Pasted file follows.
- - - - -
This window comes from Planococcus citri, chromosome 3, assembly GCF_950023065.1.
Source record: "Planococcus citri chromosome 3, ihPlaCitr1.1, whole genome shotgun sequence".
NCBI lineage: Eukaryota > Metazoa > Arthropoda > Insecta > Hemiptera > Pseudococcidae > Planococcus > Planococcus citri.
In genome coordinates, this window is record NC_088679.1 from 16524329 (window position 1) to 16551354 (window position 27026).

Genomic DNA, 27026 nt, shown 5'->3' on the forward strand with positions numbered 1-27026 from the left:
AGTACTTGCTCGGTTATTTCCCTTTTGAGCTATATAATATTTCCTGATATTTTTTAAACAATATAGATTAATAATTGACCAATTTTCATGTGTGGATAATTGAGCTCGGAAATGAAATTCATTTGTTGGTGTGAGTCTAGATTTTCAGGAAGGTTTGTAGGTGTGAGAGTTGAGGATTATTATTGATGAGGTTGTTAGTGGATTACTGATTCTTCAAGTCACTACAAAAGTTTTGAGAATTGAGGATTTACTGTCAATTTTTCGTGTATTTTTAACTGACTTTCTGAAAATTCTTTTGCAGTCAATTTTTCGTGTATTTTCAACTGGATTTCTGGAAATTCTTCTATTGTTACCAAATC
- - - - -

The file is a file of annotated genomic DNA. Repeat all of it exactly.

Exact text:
This window comes from Planococcus citri, chromosome 3, assembly GCF_950023065.1.
Source record: "Planococcus citri chromosome 3, ihPlaCitr1.1, whole genome shotgun sequence".
NCBI lineage: Eukaryota > Metazoa > Arthropoda > Insecta > Hemiptera > Pseudococcidae > Planococcus > Planococcus citri.
In genome coordinates, this window is record NC_088679.1 from 16524329 (window position 1) to 16551354 (window position 27026).

Genomic DNA, 27026 nt, shown 5'->3' on the forward strand with positions numbered 1-27026 from the left:
AGTACTTGCTCGGTTATTTCCCTTTTGAGCTATATAATATTTCCTGATATTTTTTAAACAATATAGATTAATAATTGACCAATTTTCATGTGTGGATAATTGAGCTCGGAAATGAAATTCATTTGTTGGTGTGAGTCTAGATTTTCAGGAAGGTTTGTAGGTGTGAGAGTTGAGGATTATTATTGATGAGGTTGTTAGTGGATTACTGATTCTTCAAGTCACTACAAAAGTTTTGAGAATTGAGGATTTACTGTCAATTTTTCGTGTATTTTTAACTGACTTTCTGAAAATTCTTTTGCAGTCAATTTTTCGTGTATTTTCAACTGGATTTCTGGAAATTCTTCTATTGTTACCAAATC